Startup speed

David Carlson david.carlson.417 at
Fri Jun 21 22:48:22 EDT 2013

On 6/21/2013 9:04 PM, R. Victor Klassen wrote:
> I find it hard to believe that reading the data file is the bottleneck.   Unless very inefficient reads are being used.  
> Without actually looking at the code, I would assume that it is the manner in which the datafile is read and processed that is the bottleneck.    Disk I/O is much slower than memory accesses, but any modern system can read a rather large data file in a single gulp in a matter of a fraction of a second.   But parsing the file and building a data structure that uses the entire file's contents, now that's another matter.   And if the file is being read a line (or a byte) at a time, that would also be slow.
I have wondered for a long time now why XML was invented.  It seems to
be designed intentionally to have no structure, just a lot of repeated
text and slashes instead of capital letters and periods like English.
How can a one-line-at-a-time data stream be fast?  That seems like
running interpreter code instead of compiled code.  There sure is a lot
of it these days, and not just in GnuCash.

> However, I do agree that eliminating the slow startup should be a priority.
> On 2013-06-21, at 11:44 AM, Jonathan Kamens wrote:
>> Hi David,
>> That's not a dumb question at all; in fact, it's a very smart question.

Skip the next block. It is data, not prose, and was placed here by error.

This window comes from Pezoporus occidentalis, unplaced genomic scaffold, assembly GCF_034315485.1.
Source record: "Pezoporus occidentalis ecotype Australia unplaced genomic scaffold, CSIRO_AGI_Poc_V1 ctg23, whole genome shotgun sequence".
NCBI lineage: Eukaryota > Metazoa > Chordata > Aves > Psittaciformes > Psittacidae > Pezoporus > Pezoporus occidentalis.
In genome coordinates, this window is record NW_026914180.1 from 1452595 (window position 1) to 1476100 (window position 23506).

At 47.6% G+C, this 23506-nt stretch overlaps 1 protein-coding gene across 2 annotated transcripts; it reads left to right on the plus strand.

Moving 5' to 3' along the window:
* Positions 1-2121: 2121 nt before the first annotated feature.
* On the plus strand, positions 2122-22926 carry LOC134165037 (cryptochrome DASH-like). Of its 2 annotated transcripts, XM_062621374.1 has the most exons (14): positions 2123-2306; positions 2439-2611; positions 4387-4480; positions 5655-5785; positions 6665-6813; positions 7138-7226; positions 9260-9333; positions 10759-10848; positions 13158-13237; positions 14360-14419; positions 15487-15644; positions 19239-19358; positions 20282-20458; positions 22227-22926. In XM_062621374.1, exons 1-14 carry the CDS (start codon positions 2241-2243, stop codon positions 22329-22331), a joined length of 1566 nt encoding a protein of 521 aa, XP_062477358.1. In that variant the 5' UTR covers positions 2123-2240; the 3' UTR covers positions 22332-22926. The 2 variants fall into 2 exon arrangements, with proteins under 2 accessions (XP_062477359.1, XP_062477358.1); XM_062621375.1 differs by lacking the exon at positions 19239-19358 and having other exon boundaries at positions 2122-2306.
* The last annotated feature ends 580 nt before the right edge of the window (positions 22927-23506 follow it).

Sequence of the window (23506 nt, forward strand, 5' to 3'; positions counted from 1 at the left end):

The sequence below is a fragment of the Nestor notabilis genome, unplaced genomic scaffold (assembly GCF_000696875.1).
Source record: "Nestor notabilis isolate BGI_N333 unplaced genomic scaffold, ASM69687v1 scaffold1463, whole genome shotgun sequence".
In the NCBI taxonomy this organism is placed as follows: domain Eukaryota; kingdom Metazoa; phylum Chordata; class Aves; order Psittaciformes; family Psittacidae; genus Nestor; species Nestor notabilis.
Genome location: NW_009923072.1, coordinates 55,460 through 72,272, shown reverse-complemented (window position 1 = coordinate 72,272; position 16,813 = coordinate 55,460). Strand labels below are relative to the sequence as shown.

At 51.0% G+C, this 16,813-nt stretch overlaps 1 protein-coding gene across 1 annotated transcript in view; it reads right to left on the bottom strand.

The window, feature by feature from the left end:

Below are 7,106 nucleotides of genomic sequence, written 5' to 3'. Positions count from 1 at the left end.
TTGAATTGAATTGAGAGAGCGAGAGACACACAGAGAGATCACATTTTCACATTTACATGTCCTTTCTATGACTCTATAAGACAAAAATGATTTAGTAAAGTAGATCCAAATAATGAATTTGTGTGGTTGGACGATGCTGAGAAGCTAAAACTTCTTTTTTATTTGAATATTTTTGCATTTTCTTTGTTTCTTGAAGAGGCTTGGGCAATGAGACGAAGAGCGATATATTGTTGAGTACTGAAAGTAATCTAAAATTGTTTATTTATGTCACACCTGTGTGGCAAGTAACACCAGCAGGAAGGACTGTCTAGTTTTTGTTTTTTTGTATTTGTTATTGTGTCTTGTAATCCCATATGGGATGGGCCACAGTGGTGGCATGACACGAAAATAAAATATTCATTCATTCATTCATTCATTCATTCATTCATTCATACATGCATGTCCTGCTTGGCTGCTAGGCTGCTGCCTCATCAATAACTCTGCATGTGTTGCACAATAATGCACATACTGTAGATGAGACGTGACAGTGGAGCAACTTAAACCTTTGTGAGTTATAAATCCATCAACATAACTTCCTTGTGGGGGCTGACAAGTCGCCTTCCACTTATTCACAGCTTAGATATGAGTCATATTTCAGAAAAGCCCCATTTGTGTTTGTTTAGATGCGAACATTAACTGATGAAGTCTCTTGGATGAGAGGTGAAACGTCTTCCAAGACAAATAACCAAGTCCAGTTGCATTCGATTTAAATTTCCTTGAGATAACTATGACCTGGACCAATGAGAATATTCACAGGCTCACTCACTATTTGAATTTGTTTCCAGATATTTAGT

>> To give my own answer (which I'm sure is only one of many possible answers), I actually need to "go up a level," hence the change in the Subject line.
>> For me, the issue isn't really archiving transactions; archiving is just a workaround for the /real/ issue, which is that GnuCash's startup time grows linearly with the number of transactions.
>> People who are saying, "Well, it only takes 30 seconds to start up for me, and that seems fine," or, "I don't have a problem waiting patiently for it to launch," are in my opinion missing the point, or more accurately missing two points.
>> First of all, let me say it again, the startup time /grows linearly with the number of transactions./ I've been using GnuCash to track my finances since 2004. I hope to live for another fifty years or so, and I hope to continue using GnuCash to track my finances for much of that time. I also hope that I will be entering more and more transactions per year into GnuCash, not less, because I hope to have more money to spend as I get older ;-). As time goes on, it's going to take longer and longer for me to launch the program, unless the linear growth problem is fixed.
Are you sure that it is linear?  it might be exponential! 
I also want my coffee brewer to work faster and I want a higher speed
limit on the roads.
If that doesn't happen I will just have to learn how to work more
efficiently within the existing constraints.

>> On 06/21/2013 10:08 AM, David Carlson wrote:
>>> Excuse me for being dumb, but what is the definition of archiving, anyway.
>>> Is it the same for GnuCash as for e-mail?
>>> Physically where is the stuff moved to and how hard is it to get it back
>>> if needed?
>>> Would I use GnuCash to look at that archived stuff?
>>> David C

David C

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